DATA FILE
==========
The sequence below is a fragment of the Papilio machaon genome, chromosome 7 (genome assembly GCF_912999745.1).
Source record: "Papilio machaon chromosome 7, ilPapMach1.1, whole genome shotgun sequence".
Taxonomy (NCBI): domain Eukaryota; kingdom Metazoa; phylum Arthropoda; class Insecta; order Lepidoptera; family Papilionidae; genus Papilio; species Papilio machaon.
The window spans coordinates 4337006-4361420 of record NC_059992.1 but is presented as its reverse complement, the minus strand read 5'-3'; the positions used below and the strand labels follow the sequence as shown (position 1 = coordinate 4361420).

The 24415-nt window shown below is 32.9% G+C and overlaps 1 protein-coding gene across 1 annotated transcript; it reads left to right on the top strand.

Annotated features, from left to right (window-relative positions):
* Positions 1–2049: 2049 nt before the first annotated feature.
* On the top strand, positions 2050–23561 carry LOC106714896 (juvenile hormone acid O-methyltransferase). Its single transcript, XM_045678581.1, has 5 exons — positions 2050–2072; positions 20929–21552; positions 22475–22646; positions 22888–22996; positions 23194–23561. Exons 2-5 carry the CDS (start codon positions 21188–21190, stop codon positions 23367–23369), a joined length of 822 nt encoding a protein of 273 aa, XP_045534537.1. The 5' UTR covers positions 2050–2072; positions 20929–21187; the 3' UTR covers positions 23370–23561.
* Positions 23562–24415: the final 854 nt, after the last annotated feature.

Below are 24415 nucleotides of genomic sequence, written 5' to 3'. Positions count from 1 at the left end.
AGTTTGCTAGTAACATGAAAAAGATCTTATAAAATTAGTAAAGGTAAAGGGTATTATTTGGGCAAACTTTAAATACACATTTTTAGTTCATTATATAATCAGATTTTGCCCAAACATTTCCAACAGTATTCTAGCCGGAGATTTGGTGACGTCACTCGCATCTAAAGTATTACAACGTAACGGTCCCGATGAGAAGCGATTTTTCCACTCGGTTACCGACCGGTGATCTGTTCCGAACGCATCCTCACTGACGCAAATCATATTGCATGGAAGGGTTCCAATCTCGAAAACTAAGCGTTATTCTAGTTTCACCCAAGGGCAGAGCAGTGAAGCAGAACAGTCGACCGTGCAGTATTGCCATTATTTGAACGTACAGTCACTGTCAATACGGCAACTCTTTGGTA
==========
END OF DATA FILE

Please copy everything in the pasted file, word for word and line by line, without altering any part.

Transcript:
The sequence below is a fragment of the Papilio machaon genome, chromosome 7 (genome assembly GCF_912999745.1).
Source record: "Papilio machaon chromosome 7, ilPapMach1.1, whole genome shotgun sequence".
Taxonomy (NCBI): domain Eukaryota; kingdom Metazoa; phylum Arthropoda; class Insecta; order Lepidoptera; family Papilionidae; genus Papilio; species Papilio machaon.
The window spans coordinates 4337006-4361420 of record NC_059992.1 but is presented as its reverse complement, the minus strand read 5'-3'; the positions used below and the strand labels follow the sequence as shown (position 1 = coordinate 4361420).

The 24415-nt window shown below is 32.9% G+C and overlaps 1 protein-coding gene across 1 annotated transcript; it reads left to right on the top strand.

Annotated features, from left to right (window-relative positions):
* Positions 1–2049: 2049 nt before the first annotated feature.
* On the top strand, positions 2050–23561 carry LOC106714896 (juvenile hormone acid O-methyltransferase). Its single transcript, XM_045678581.1, has 5 exons — positions 2050–2072; positions 20929–21552; positions 22475–22646; positions 22888–22996; positions 23194–23561. Exons 2-5 carry the CDS (start codon positions 21188–21190, stop codon positions 23367–23369), a joined length of 822 nt encoding a protein of 273 aa, XP_045534537.1. The 5' UTR covers positions 2050–2072; positions 20929–21187; the 3' UTR covers positions 23370–23561.
* Positions 23562–24415: the final 854 nt, after the last annotated feature.

Below are 24415 nucleotides of genomic sequence, written 5' to 3'. Positions count from 1 at the left end.
AGTTTGCTAGTAACATGAAAAAGATCTTATAAAATTAGTAAAGGTAAAGGGTATTATTTGGGCAAACTTTAAATACACATTTTTAGTTCATTATATAATCAGATTTTGCCCAAACATTTCCAACAGTATTCTAGCCGGAGATTTGGTGACGTCACTCGCATCTAAAGTATTACAACGTAACGGTCCCGATGAGAAGCGATTTTTCCACTCGGTTACCGACCGGTGATCTGTTCCGAACGCATCCTCACTGACGCAAATCATATTGCATGGAAGGGTTCCAATCTCGAAAACTAAGCGTTATTCTAGTTTCACCCAAGGGCAGAGCAGTGAAGCAGAACAGTCGACCGTGCAGTATTGCCATTATTTGAACGTACAGTCACTGTCAATACGGCAACTCTTTGGTA